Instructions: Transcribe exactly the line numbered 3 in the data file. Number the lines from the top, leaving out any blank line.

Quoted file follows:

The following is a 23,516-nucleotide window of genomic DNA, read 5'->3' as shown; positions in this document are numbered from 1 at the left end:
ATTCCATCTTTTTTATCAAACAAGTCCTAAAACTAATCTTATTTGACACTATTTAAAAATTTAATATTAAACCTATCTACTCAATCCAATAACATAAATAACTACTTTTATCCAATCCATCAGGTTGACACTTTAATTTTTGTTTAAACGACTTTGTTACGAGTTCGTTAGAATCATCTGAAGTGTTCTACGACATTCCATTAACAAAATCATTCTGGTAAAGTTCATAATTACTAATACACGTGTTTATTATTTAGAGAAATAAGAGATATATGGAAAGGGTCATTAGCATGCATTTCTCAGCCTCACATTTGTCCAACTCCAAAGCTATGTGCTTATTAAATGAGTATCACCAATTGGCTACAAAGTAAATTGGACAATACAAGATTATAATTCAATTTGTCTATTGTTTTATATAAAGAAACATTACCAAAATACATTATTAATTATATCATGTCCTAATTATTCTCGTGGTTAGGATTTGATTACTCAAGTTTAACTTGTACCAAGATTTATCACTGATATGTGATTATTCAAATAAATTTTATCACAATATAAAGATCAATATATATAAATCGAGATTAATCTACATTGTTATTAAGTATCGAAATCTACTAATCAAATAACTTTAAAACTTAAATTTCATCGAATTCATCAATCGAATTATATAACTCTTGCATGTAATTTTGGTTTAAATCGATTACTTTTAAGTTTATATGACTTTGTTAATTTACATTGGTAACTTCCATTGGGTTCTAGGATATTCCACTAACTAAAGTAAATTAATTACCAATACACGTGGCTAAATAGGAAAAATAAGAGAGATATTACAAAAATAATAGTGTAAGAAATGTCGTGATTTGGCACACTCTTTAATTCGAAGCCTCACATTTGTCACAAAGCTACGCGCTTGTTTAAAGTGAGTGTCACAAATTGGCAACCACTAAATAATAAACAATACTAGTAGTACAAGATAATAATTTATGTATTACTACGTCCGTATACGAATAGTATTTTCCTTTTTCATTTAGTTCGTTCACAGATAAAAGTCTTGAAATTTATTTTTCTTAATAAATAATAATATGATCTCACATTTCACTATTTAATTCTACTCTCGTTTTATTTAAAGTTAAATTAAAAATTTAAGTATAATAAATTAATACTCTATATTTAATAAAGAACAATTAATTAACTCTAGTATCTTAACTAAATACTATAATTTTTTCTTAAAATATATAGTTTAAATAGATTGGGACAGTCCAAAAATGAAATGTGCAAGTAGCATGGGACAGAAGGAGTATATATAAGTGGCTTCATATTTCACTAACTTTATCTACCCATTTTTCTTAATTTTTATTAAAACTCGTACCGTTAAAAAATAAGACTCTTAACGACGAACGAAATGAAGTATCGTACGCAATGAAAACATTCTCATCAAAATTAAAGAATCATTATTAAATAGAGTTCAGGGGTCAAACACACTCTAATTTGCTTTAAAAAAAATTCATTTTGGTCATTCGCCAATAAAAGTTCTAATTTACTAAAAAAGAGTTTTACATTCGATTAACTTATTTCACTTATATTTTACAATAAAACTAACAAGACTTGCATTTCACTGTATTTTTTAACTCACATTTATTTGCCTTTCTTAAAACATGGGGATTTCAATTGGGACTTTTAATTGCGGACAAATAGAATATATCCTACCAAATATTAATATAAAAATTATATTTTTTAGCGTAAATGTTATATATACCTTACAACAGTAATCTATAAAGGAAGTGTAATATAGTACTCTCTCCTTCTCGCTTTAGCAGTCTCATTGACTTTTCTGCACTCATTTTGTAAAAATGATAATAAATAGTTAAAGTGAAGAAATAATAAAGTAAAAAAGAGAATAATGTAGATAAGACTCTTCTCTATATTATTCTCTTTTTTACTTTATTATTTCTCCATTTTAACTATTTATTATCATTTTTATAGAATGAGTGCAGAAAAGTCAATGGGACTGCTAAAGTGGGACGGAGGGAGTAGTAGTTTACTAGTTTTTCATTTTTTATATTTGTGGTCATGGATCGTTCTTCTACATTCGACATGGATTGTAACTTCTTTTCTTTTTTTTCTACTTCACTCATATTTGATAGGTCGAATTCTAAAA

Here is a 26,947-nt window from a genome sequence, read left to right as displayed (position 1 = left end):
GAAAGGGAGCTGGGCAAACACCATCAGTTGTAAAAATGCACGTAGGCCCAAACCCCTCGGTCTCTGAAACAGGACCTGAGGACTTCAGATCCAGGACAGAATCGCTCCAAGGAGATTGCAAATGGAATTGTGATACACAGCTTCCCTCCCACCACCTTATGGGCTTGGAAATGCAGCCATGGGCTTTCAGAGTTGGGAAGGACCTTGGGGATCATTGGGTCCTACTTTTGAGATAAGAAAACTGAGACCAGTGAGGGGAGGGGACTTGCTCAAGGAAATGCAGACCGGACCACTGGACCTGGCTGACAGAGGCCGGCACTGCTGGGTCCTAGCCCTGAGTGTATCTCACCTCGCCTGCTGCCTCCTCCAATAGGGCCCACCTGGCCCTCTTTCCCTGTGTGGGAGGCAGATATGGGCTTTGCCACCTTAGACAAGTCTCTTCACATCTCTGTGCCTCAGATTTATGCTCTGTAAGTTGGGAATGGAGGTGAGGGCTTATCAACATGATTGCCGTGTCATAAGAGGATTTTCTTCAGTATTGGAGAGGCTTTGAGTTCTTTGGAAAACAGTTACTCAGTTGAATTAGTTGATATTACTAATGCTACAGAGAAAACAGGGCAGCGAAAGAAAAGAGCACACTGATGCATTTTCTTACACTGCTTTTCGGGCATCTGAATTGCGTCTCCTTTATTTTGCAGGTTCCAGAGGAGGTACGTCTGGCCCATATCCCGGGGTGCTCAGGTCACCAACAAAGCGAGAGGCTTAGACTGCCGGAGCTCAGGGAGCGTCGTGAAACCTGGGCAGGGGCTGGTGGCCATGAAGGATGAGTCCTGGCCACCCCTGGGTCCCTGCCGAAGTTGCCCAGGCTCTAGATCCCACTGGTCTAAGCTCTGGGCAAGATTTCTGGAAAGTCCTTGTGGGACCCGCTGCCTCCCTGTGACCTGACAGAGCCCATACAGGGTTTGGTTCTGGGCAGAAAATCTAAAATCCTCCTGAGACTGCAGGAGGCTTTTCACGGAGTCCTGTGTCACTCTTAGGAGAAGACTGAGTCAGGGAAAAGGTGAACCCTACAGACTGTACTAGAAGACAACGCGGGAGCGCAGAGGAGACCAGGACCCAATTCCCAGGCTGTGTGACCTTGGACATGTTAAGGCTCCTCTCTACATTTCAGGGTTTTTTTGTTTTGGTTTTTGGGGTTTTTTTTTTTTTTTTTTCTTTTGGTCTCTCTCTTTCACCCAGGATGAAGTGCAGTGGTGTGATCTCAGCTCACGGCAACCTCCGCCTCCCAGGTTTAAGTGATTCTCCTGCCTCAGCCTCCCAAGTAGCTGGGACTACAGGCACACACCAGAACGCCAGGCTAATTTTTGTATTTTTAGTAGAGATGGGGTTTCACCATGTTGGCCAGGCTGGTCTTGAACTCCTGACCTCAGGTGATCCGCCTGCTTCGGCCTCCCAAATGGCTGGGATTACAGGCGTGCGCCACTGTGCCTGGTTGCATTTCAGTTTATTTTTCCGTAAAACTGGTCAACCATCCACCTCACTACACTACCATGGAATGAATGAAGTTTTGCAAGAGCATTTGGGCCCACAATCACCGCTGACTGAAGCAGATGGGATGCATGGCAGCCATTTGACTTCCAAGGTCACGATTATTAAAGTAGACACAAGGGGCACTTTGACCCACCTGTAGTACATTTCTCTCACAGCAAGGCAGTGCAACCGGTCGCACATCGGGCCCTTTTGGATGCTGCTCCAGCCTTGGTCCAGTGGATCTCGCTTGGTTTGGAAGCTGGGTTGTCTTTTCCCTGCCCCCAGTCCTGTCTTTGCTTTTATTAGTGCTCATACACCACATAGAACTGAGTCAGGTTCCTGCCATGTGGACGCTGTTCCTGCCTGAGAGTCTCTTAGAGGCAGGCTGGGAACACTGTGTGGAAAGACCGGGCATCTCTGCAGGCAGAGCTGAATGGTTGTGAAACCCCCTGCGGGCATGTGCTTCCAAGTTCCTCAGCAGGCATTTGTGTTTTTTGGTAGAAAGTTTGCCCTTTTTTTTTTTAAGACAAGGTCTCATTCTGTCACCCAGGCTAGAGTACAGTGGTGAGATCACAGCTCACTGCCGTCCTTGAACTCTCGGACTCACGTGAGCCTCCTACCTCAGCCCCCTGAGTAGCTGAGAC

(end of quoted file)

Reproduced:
Here is a 26,947-nt window from a genome sequence, read left to right as displayed (position 1 = left end):